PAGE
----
I’d say this distortion from “protect the human rights of sex workers” to “sex work is a human right” was bizarre, except that I have seen similar distortions before, when Amnesty finally agreed that in a very limited set of circumstances (such as pregnancy caused by rape, especially in a war zone) they would treat access to abortion as a human right, and that they would treat healthcare – medical support of a girl or a woman who’s had an illegal abortion and needs treatment – as a human right. That got distorted too.
So, Amnesty International are taking the position that sex work should be decriminalised, in order to protect the human rights of sex workers.
I don’t believe the Labour Party administration are rigging the leadership election to keep Jeremy Corbyn from winning. I don’t think that’s what they’re trying to do, and I don’t think they’d succeed in doing it if they tried. I think Jeremy Corbyn’s likely to win: if he loses, it won’t be because of the Labour Party’s purge of voters.
We’ve seen in the US since Bush was awarded the victory in November 2000, that a determined group of people with the power to have hackable e-voting machines built and installed, the power to ensure legal investigations are only used against the opposition, the power to shut down voter registration for the opposition, and of course the power to “cleanse” electoral rolls of voters likely to choose your opponent, can deliver victories for the Republican Party: the outright vote-fixing may be mathematically detectable.
I don’t think that’s what’s happening in the Labour leadership election.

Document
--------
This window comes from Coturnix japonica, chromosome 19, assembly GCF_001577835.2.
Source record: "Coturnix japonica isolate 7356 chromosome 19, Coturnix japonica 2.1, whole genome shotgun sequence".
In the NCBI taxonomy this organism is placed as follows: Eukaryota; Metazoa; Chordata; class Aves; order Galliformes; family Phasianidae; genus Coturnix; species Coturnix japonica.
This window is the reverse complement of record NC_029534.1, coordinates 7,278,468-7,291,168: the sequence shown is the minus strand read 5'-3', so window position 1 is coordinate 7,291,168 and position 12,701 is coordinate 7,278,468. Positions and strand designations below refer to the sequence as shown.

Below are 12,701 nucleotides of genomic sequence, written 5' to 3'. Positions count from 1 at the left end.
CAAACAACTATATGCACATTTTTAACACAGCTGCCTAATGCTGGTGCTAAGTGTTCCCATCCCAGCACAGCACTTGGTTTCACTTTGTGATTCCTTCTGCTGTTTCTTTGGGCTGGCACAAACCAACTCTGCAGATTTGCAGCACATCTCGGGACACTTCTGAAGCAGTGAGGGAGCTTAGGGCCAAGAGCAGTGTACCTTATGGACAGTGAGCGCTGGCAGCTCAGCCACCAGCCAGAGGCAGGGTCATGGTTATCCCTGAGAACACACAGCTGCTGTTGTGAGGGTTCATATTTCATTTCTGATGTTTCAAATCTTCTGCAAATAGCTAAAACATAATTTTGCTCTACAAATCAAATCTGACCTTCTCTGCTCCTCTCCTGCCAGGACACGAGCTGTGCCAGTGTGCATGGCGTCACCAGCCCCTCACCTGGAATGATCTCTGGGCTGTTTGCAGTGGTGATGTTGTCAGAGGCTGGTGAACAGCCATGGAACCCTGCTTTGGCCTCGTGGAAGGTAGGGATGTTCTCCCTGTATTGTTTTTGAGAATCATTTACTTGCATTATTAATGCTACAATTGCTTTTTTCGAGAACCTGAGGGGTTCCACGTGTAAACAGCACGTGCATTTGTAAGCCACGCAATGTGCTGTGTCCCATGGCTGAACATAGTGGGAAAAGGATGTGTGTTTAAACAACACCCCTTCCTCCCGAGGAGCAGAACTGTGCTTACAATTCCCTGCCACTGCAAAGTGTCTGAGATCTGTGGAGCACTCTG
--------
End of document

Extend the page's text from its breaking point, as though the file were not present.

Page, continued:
On 29th November 2013, a photojournalist on a rescue boat in the Aegean Sea took the photograph below of Rukhsan Muhammed struggling to keep her child Mirwan alive. Later, the photographer sold the image to Anadolu Agency (a state-run press agency in Turkey) which licenced it to Getty Images:
Rukhsan Muhammed, one of the passengers of the boat carrying Syrian refugees to Greek Islands fights for her life after the boat sinks at Aegean Sea near the coastal city of Balikesir, in Turkey on November 29, 2013. Rukhsan Muhammed told a new aspect of her family’s dramatic escape, to Turkish authorities during her appearance in court this week. She explained that following the accident she used her suitcase as a means of life preserver to keep her 1,5 years-old child, Mirwan Muhammed, from drowning. But despite of all her efforts her son fell off the suitcase and got lost amongst the waves.
I haven’t written anything about the Hugo Awards on this blog, despite having a vote at the 2015 Worldcon, because the extraordinary mess that a few hundred people made of a popular-vote award really seemed to have nothing to do with UK politics, which is, mostly, what I write about here.
The Hugo Awards are a set of science-fiction awards nominated and voted for by members of the World Science-Fiction Society (WSFS) annually, and presented to the winners at the World Science-Fiction Convention (the Worldcon). Any paid-up member can nominate any eligible work: the works that receive the most nominations are short-listed (generally five works to a short-list, though a tied vote can give six to a short-list). Any paid-up member can vote for any or all of the works short-listed in any category, and the work that receives the most votes wins the Hugo Award for that category. They’re called Hugo Awards after Hugo Gernsback, who is generally acknowledged to have founded modern science-fiction.
The goal of the Hugo Awards is for fans to choose the best works published over the previous two years.